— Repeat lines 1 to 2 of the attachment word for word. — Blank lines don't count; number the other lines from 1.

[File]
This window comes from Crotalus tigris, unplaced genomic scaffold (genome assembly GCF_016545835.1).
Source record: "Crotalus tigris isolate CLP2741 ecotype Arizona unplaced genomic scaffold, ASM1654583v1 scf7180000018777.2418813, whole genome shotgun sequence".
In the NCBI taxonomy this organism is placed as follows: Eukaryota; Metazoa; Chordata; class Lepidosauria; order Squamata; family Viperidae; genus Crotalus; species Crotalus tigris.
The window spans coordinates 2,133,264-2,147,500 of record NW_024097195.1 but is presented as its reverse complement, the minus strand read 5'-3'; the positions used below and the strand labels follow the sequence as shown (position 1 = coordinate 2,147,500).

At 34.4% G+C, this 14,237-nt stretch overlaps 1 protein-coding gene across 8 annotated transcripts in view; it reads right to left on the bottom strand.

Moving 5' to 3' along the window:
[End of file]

This window comes from Crotalus tigris, unplaced genomic scaffold (genome assembly GCF_016545835.1).
Source record: "Crotalus tigris isolate CLP2741 ecotype Arizona unplaced genomic scaffold, ASM1654583v1 scf7180000018777.2418813, whole genome shotgun sequence".